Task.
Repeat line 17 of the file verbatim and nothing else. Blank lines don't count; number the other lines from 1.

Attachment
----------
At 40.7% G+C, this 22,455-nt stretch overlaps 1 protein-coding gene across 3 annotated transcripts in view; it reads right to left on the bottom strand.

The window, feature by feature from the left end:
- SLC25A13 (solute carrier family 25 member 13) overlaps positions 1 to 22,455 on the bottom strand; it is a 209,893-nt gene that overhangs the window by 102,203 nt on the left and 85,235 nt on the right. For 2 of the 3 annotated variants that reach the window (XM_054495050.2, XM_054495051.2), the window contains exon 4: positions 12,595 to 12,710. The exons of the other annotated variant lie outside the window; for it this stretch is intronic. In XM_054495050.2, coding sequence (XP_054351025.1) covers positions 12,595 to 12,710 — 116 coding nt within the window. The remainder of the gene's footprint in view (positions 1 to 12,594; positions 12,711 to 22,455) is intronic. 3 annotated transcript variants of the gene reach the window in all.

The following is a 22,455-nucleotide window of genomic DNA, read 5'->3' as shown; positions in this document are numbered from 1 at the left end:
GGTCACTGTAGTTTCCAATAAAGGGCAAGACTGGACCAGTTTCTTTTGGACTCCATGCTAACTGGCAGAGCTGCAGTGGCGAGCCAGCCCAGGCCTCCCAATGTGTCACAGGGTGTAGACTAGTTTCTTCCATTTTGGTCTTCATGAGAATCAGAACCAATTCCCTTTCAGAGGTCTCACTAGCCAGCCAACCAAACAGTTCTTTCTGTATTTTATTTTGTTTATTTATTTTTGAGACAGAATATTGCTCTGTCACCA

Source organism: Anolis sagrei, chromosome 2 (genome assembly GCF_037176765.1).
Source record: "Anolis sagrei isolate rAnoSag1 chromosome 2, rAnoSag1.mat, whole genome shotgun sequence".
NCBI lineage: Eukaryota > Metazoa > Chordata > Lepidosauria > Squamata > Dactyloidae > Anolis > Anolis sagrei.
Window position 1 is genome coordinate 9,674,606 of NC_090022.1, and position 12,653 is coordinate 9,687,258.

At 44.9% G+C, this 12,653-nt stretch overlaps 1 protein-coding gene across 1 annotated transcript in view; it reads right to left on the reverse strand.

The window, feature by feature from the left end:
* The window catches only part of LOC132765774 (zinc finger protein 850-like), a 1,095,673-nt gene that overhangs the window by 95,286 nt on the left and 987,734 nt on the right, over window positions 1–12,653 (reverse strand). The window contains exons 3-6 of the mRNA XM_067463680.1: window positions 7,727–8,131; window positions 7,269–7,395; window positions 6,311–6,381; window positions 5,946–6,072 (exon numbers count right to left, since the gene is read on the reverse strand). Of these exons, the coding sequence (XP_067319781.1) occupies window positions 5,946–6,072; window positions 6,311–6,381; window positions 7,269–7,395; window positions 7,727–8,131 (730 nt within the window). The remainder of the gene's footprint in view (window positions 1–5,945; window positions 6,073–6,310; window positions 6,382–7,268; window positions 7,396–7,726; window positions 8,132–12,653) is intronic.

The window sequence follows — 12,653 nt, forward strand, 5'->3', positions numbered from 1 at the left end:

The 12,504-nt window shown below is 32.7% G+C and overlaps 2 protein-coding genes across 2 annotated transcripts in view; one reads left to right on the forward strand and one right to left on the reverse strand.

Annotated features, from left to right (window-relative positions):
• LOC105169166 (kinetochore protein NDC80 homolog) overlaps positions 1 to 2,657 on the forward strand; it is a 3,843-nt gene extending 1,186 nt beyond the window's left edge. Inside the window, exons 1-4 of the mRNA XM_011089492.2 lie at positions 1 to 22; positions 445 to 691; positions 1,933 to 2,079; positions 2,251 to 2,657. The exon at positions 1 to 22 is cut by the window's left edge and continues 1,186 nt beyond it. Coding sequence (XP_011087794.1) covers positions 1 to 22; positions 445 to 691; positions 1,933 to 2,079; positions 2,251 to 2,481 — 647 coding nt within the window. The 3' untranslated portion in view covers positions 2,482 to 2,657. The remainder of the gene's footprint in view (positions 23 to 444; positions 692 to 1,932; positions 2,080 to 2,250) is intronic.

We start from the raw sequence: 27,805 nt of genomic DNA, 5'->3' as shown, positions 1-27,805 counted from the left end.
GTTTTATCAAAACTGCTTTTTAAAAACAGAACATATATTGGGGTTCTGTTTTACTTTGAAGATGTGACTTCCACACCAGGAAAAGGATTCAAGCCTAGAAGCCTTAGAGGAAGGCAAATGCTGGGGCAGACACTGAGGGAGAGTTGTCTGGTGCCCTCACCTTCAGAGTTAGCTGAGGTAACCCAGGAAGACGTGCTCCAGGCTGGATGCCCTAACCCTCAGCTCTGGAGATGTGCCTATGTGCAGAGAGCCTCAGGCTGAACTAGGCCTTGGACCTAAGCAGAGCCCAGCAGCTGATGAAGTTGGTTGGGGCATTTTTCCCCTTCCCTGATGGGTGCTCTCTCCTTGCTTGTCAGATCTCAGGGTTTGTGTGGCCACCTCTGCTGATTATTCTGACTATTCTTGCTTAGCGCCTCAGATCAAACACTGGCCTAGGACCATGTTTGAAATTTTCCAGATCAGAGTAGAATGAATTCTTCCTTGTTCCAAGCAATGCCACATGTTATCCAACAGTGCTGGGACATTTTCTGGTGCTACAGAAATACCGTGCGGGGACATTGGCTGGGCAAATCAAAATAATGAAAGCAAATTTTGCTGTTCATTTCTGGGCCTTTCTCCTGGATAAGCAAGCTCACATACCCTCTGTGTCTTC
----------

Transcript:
We start from the raw sequence: 27,805 nt of genomic DNA, 5'->3' as shown, positions 1-27,805 counted from the left end.